Shineanthology’s Weblog

An anthology of optimistic, near future SF

Archive for September, 2009

Another Quick Update on Shine…

…is actually mostly done on SF Signal in their Mind Meld topic about “How the Hottest Science Fiction Anthologies Are Created, Part 2” (there are three parts).

In short:

  • I’ve worked all weekend to get as many replies out as possible, but almost dropped down from exhaustion somewhere late Sunday night (and apologies again to the author who received a reply that was an incomplete mess that I inadvertently sent before it was finished: I sent out the finished one after that, and went to bed, as I was starting to make crazy mistakes);
  • About fifty or so replies still to go out: apologies again but things are very busy on many levels right now. I was home from the day job (which has nothing to do with publishing) very late today, and have important commitments on Thursday and Friday night (again, after the day job). Should get it all wrapped up over the coming weekend, hopefully (no promises: July and August were insane, and September was the same, even when it was supposed to be more quiet);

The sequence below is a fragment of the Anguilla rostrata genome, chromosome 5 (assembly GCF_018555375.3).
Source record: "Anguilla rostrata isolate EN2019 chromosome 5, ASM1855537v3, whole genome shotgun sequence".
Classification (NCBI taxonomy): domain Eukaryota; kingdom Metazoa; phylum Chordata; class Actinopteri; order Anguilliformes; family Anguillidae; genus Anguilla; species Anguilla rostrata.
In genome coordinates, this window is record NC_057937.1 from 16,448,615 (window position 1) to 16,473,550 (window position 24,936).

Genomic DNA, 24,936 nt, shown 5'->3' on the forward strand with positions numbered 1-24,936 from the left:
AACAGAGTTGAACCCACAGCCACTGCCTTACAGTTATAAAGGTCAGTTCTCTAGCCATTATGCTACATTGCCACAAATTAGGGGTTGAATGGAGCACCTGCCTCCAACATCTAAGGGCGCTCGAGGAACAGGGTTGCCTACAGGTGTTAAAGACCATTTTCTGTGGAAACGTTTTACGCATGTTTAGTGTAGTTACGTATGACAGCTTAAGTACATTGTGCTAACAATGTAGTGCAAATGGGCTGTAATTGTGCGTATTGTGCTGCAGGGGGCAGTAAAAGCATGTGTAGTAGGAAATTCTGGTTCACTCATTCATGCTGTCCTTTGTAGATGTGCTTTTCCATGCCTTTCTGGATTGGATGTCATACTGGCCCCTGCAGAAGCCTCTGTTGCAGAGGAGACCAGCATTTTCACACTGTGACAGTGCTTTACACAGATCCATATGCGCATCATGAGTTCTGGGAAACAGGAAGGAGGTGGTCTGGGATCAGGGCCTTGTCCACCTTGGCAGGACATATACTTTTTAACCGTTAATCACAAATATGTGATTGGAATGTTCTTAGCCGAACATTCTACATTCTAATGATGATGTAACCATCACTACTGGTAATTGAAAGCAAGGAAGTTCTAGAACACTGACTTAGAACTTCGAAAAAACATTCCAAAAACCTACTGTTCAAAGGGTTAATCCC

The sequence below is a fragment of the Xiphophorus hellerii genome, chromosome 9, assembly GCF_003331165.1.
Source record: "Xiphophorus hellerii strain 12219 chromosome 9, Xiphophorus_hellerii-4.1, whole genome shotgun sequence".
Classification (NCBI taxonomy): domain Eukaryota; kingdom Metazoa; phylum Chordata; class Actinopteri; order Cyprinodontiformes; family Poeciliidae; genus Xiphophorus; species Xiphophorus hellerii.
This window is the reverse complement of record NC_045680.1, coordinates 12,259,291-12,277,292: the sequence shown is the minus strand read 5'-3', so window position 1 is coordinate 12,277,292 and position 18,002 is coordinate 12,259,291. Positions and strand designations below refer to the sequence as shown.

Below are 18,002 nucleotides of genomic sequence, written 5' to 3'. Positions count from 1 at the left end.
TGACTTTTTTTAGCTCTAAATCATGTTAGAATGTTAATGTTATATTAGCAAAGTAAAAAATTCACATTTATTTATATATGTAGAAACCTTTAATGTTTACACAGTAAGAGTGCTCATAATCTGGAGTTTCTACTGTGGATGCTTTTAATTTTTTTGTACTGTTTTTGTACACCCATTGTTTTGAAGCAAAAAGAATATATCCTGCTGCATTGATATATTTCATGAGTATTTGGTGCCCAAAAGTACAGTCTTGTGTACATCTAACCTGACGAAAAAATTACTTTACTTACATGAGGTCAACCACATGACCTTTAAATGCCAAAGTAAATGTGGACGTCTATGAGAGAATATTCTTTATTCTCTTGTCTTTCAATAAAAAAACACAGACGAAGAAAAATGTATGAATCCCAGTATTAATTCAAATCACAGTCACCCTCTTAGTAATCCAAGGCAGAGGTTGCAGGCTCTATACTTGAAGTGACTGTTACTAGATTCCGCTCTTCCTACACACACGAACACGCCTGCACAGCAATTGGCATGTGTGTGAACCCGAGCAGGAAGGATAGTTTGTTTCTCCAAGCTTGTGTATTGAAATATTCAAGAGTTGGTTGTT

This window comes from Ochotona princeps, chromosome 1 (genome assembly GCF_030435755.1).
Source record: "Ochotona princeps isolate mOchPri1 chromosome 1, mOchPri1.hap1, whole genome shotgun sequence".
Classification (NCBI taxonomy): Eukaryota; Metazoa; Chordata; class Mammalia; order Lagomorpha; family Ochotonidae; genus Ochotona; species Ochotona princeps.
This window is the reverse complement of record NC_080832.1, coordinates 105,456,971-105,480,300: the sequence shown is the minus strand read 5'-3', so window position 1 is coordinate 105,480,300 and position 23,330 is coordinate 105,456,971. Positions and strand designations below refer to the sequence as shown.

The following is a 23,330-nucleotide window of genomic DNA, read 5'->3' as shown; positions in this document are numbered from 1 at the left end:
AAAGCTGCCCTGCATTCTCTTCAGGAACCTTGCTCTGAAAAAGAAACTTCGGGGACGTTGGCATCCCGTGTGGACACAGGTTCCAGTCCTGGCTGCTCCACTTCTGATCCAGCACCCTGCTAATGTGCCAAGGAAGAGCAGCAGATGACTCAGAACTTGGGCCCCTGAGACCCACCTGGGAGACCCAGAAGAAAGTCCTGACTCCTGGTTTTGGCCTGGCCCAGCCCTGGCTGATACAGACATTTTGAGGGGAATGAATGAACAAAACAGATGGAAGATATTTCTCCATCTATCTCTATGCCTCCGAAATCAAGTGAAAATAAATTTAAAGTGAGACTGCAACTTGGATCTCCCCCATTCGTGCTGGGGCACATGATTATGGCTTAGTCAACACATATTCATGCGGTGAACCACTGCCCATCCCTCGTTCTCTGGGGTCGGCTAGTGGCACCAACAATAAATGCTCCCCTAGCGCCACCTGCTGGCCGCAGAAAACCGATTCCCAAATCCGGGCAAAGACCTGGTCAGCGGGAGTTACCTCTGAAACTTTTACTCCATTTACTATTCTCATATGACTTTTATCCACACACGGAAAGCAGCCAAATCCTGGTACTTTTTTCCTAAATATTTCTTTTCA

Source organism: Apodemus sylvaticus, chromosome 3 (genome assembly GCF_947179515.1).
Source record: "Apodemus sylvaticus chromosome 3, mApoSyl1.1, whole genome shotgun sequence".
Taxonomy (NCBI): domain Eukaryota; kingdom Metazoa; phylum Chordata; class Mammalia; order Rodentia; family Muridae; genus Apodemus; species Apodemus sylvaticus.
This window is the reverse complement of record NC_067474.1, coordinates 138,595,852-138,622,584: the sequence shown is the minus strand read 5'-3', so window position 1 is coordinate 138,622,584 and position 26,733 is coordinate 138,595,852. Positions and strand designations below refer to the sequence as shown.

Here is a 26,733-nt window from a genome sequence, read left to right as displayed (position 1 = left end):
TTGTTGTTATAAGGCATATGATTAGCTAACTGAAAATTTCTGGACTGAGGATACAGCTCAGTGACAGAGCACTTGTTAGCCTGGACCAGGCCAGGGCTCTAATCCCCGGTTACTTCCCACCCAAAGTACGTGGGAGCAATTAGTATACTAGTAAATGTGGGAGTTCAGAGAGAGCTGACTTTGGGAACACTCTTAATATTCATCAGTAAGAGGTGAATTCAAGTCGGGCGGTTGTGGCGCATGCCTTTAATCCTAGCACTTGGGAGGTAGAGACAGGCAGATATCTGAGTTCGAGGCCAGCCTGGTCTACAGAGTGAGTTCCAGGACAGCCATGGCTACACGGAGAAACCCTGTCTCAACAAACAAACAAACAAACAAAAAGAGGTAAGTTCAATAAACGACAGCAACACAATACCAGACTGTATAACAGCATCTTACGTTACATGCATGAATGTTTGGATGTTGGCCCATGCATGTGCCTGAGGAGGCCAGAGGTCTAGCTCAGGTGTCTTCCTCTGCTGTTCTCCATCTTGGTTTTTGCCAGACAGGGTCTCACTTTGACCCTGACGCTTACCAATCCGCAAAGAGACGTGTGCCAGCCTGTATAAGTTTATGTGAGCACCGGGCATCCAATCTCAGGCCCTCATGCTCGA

• Yes, I will be putting some stories that didn’t make it into the *print* version of Shine online, for which I’ll be setting up another site. First one planned — contrary to what I said on the Mind Meld topic — for Friday October 16 (not October 2: original date got pushed forward as I was [am] swamped in other stuff). However, there is a very good reason for exactly Friday October 16;
  • Also, while the print version of Shine is full, I am still asking some authors are willing to appear online instead (paid professional rates out of my own pocket), all for more promotion, glory and madness for Shine. So not all outstanding replies will be rejections;